Augeas

Augeas

[aw-jee-uhs, aw-jee-uhs]
Augeas, in Greek mythology, son of Helios and king of Elis. He kept his huge herds of cattle in the Augean Stables. As his sixth labor, Hercules cleaned the stables in one day by diverting the course of a river (possibly the Alpheus) through them.
In Greek mythology, Augeas (or Augeias, Greek: Ἀυγείας), whose name means "bright", was king of Elis and husband of Epicaste. He is best known for his stables, which housed the single greatest number of cattle in the country and had never been cleaned until the great hero Heracles came along. Augeas was one of the Argonauts. His parentage varies in the sources. He was said to be the son of Helius and Nausidame, or of Eleios, king of Elis and Nausidame, or of Poseidon, or of Phorbas.

His children were Epicasta, Phyleus, Agamede (who was the mother of Dictys by Poseidon), Agasthenes, and Eurytus.

The Fifth Labour of Heracles

The fifth of the Twelve Labours set to Herakles/Hercules was to clean the Augean stables in a single day. The reasoning behind this being set as a labour was twofold: firstly, all the previous labours exalted Heracles in the eyes of the people and this one would surely degrade him; secondly, as the livestock were a divine gift to Augeas they were immune from disease and thus the amount of dirt and filth amassed in the uncleaned stables made the task surely impossible. However, Heracles succeeded by rerouting the rivers Alpheus and Peneus to wash out the filth.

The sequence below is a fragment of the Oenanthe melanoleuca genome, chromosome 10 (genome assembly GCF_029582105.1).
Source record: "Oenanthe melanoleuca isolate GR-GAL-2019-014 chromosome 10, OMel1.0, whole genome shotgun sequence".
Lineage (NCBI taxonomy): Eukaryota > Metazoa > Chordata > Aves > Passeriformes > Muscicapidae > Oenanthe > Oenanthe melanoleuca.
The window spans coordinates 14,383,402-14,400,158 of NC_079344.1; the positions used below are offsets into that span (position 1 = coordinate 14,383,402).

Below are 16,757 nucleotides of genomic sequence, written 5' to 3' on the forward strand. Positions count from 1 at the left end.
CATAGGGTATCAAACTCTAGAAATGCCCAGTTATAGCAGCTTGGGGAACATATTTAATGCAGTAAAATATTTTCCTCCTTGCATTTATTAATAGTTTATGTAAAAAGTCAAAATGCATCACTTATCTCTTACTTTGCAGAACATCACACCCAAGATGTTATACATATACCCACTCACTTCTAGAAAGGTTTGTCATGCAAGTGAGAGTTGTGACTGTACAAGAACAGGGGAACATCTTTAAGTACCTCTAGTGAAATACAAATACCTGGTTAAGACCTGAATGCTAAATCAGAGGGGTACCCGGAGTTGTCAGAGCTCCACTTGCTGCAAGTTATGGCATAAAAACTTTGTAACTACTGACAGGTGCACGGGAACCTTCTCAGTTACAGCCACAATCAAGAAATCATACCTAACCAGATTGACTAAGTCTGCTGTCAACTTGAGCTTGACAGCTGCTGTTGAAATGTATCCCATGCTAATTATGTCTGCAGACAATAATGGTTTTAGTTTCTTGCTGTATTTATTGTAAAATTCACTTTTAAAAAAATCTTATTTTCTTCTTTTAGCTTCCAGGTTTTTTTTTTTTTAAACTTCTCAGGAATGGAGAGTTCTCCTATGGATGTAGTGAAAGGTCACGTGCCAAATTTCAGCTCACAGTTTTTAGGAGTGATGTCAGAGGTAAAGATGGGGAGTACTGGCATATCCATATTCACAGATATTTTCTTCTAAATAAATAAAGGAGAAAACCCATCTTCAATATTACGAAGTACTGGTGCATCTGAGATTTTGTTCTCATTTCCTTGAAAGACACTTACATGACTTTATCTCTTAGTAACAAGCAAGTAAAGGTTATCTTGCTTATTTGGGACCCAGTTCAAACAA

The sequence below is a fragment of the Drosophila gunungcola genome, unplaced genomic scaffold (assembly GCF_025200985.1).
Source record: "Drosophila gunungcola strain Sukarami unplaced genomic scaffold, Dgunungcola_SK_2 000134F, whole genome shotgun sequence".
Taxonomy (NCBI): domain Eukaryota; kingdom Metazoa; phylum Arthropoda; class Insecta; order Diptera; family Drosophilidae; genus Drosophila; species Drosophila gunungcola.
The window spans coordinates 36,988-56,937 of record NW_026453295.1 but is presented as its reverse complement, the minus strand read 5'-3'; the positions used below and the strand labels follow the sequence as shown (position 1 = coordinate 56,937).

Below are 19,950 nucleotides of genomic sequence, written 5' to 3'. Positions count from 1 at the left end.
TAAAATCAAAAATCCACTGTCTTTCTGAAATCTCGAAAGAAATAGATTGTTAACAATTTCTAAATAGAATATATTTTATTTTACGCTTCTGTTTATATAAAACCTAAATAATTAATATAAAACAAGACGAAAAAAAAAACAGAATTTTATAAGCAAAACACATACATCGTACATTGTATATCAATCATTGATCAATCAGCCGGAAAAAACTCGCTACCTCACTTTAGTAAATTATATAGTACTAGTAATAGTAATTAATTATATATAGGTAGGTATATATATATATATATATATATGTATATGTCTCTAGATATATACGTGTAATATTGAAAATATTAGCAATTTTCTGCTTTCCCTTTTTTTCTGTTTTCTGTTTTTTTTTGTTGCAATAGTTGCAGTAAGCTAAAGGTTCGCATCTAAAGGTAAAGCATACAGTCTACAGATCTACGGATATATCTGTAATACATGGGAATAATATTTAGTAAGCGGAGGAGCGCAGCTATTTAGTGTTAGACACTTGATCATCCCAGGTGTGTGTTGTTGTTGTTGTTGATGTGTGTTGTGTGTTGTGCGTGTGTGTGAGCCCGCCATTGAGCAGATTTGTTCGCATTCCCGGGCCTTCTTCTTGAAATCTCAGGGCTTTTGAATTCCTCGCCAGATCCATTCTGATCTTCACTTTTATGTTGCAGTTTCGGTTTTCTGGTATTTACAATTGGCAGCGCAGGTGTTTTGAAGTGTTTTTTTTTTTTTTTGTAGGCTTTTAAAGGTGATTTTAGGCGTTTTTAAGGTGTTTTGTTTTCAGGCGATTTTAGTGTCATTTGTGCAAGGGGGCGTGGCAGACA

Augeas was irate because he had promised Heracles one-tenth of his cattle if the job was finished in one day. He refused to honour the agreement, and Heracles killed him after having completed the tasks and gave his kingdom to Augeas' son, Phyleus, who had been exiled for supporting Heracles against his father.

According to the Odes of the poet Pindar, Heracles then founded the Olympic Games:

the games which by the ancient tomb of Pelops the mighty Heracles founded, after that he slew Kleatos, Poseidon's goodly son, and slew also Eurytos, that he might wrest from tyrannous Augeas against his will reward for service done.

The success of this labor was ultimately discounted because the rushing waters had done the work of cleaning the stables and because Hercules was paid.

References

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